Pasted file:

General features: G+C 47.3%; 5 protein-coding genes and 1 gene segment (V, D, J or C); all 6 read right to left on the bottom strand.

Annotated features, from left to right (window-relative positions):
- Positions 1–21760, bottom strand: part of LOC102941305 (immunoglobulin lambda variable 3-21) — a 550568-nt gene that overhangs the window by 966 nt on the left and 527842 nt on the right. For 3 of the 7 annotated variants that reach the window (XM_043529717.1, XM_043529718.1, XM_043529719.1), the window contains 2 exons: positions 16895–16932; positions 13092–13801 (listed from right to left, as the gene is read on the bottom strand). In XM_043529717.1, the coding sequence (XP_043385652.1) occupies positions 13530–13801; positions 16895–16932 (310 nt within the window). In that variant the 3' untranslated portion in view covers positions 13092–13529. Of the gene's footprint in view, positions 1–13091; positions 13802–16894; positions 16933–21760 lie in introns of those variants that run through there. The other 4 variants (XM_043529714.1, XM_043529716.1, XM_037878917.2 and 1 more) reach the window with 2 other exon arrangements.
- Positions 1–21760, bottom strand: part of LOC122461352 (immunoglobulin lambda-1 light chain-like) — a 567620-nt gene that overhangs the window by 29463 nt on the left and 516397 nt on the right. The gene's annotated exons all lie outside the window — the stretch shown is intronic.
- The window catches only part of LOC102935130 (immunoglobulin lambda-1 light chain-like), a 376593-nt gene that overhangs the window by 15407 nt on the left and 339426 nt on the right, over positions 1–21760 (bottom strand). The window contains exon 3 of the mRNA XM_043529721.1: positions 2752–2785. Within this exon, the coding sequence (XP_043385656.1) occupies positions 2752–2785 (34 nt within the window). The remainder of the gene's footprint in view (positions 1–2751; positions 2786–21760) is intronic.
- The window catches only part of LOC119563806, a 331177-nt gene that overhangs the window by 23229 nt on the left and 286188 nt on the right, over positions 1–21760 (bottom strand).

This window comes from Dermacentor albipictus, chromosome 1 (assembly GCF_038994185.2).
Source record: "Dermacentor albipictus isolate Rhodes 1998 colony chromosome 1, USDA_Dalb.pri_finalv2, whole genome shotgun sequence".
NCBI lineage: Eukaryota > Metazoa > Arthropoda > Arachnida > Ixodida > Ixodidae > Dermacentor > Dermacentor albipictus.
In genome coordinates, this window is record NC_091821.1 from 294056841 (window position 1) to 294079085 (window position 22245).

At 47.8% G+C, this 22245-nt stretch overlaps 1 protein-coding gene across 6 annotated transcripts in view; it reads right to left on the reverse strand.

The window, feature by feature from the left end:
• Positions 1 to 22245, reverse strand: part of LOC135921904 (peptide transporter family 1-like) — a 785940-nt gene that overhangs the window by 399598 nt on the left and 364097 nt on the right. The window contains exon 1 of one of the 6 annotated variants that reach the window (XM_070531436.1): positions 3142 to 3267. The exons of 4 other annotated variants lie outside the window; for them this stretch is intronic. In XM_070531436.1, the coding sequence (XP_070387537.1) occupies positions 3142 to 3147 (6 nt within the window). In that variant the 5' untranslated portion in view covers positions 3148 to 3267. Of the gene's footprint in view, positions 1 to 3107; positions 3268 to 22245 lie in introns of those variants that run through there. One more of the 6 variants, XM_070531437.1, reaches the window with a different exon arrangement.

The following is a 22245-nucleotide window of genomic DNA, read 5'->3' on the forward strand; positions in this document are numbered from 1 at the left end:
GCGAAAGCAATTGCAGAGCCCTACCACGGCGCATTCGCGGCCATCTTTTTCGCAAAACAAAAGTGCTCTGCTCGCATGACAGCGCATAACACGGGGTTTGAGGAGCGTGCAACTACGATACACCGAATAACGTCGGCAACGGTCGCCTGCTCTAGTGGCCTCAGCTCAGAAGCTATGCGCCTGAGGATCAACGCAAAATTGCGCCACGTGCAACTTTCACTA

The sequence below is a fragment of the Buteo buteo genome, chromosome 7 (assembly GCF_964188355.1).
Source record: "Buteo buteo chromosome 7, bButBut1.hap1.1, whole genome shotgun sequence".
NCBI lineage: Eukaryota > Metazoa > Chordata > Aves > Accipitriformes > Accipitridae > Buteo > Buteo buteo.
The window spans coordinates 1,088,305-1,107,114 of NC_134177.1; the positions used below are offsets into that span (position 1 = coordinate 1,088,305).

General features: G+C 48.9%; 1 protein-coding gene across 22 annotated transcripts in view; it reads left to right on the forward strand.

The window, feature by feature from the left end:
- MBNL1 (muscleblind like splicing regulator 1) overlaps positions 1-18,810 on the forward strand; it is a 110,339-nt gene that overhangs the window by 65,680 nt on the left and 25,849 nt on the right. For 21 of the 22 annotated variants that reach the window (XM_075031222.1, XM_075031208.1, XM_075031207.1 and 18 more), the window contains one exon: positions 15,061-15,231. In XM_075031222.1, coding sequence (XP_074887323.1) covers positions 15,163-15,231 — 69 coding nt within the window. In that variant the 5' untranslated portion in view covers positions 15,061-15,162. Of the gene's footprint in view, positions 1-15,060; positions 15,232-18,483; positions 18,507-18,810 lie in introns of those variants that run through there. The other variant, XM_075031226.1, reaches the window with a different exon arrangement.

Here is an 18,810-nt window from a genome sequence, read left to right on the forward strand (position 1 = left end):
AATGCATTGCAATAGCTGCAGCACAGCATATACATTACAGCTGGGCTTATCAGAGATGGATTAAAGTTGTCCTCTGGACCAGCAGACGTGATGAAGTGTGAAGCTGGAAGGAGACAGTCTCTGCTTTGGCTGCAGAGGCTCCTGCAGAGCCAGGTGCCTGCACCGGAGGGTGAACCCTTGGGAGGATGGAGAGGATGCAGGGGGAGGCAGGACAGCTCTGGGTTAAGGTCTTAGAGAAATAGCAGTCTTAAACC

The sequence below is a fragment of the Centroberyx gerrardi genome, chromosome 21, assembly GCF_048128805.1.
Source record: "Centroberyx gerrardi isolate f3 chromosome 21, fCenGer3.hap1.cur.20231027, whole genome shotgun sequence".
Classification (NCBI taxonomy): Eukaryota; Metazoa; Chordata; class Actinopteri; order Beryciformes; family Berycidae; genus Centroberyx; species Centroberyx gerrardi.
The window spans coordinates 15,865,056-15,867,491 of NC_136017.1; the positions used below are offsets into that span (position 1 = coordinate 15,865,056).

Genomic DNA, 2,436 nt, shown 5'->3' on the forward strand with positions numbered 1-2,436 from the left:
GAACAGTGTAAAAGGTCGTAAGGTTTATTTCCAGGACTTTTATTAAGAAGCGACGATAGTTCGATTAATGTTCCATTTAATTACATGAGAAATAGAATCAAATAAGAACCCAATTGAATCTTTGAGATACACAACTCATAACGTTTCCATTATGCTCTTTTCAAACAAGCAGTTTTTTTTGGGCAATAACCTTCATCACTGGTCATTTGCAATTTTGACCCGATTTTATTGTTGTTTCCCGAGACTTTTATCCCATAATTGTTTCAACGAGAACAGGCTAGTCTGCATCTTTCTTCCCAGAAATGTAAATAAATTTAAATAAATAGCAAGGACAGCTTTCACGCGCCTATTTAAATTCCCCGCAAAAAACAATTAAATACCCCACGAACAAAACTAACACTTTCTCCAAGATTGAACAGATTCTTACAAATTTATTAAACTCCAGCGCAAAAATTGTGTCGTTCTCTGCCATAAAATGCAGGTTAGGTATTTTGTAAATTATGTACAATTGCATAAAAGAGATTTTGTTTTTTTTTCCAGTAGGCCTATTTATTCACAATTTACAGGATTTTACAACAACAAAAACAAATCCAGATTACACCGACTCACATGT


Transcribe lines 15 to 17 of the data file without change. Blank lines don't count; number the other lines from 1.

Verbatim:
GCGAAAGCAATTGCAGAGCCCTACCACGGCGCATTCGCGGCCATCTTTTTCGCAAAACAAAAGTGCTCTGCTCGCATGACAGCGCATAACACGGGGTTTGAGGAGCGTGCAACTACGATACACCGAATAACGTCGGCAACGGTCGCCTGCTCTAGTGGCCTCAGCTCAGAAGCTATGCGCCTGAGGATCAACGCAAAATTGCGCCACGTGCAACTTTCACTA

The sequence below is a fragment of the Buteo buteo genome, chromosome 7 (assembly GCF_964188355.1).
Source record: "Buteo buteo chromosome 7, bButBut1.hap1.1, whole genome shotgun sequence".